FILE - This Tuesday, May 8, 2007, file photo shows the Purdue Pharma logo at its offices in Stamford, Conn. Arizona’s attorney general is asking the U.S. Supreme Court to force the Sackler family, which owns OxyContin-maker Purdue Pharma, to return billions of dollars they took out of the company. The court filing on Wednesday, July 31, 2019, marks the first time the high court has been asked to weigh in directly on the nation’s opioid crisis. (AP Photo/Douglas Healey, File)

FILE - This Tuesday, May 8, 2007, file photo shows the Purdue Pharma logo at its offices in Stamford, Conn. Arizona’s attorney general is asking the U.S. Supreme Court to force the Sackler family, which owns OxyContin-maker Purdue Pharma, to return billions of dollars they took out of the company. The court filing on Wednesday, July 31, 2019, marks the first time the high court has been asked to weigh in directly on the nation’s opioid crisis. (AP Photo/Douglas Healey, File)

Purdue Pharma pleas could bolster efforts for Canadian opioid class action

In Canada, provincial officials have pushed for victims here to be similarly compensated by Purdue

A Canadian class action against opioid makers will start the process of getting certified in a hearing next month, a key test on how courts here will handle a case that is making waves in the U.S.

The upcoming hearing in Quebec comes after this week’s news that Purdue Pharma, the company behind OxyContin, will plead guilty to federal criminal charges in the U.S.

While the company’s pleas won’t directly play into Canadian litigation, lawyers are hopeful that the company’s admissions will help bolster their cases.

Purdue’s Canadian entities are also among the 34 parties in a proposed class action lawsuit in Quebec. Mark Meland, a lawyer at Fishman Flanz Meland Paquin LLP in Montreal who is working on the case, said preliminary hearings begin in November in preparation for an official certification decision early next year. Certification is when a judge greenlights a class action case to go forward in court.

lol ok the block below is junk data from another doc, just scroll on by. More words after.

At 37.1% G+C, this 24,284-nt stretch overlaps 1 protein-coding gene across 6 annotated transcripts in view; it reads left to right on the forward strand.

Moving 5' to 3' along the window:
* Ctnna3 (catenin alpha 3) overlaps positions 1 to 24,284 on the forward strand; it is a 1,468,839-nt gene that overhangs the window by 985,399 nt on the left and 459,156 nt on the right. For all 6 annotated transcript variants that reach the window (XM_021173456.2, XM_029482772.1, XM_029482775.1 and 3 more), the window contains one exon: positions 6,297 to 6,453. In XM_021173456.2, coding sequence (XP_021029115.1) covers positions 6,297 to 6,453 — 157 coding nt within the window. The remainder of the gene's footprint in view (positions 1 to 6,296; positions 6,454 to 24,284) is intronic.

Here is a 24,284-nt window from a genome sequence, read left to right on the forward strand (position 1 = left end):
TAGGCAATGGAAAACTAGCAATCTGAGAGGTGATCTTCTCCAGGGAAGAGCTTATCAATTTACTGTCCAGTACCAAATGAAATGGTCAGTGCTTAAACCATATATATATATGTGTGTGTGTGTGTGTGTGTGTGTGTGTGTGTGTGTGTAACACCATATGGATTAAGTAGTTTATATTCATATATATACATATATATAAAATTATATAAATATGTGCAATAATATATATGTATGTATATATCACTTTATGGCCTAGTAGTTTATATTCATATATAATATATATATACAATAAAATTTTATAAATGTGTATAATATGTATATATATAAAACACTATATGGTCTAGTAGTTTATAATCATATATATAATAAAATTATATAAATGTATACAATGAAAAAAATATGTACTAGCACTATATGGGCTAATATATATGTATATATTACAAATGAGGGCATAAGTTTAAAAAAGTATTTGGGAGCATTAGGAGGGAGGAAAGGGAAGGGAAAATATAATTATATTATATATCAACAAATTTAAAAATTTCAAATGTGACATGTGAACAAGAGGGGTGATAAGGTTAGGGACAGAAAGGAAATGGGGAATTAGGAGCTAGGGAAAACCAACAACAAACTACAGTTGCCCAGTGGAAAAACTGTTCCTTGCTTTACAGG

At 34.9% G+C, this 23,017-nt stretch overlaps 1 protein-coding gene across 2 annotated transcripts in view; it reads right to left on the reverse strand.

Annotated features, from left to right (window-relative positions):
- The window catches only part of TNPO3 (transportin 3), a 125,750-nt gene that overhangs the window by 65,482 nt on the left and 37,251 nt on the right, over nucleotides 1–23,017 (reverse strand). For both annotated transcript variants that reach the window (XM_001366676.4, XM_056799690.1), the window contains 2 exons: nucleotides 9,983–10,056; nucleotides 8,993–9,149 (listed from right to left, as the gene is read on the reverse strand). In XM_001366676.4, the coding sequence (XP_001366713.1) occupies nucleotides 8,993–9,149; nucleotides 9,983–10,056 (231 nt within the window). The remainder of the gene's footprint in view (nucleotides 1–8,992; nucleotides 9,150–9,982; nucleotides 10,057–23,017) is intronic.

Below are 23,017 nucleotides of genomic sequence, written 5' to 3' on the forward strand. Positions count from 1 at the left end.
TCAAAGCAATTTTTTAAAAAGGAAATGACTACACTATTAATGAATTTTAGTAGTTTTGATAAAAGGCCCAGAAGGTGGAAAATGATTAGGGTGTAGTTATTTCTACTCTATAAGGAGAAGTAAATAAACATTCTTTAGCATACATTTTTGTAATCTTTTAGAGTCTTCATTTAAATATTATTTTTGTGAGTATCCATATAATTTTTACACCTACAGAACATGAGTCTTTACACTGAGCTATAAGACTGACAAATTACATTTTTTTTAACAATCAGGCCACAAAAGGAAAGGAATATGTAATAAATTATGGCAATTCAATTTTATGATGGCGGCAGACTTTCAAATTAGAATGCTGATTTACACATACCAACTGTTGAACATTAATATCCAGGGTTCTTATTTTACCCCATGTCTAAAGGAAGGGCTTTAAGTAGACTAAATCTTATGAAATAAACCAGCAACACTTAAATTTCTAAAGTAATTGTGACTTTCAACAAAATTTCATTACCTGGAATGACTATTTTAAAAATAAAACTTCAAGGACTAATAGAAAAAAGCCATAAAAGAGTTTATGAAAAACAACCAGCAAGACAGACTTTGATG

“While the guilty plea in the U.S. does not have a direct impact on the Quebec proceedings, the admissions made by Purdue US of its role in a conspiracy to mislead the public about the risks of using opioids are consistent with the allegations made in the Quebec class action proceedings, and gives credence to the allegations that similar activities would have taken place in Quebec and Canada,” said Meland.

Purdue’s guilty pleas in the U.S. are part of a settlement of more than $8 billion and include charges of conspiracy to defraud the United States and violating federal anti-kickback laws.

Under the U.S. agreement, Purdue will become a public benefit company, meaning it will be governed by a trust that has to balance the trust’s interests against those of the American public and public health, U.S. officials said.

In Canada, provincial officials have pushed for victims here to be similarly compensated by Purdue and other pharmaceutical companies.

There is the Quebec case, which has its preliminary hearingnext month. A separate British Columbia lawsuit was launched in August 2018 on behalf of all provincial, territorial and federal governments to recover government health care and other costs of opioid-related illnesses.

Ontario, Alberta, Saskatchewan, Newfoundland and Labrador, and Nova Scotia have agreed to join the suit against 40 manufacturers, wholesalers and distributors of opioids in Canada. Manitoba lawmakers this month put forth a bill to join British Columbia’s suit.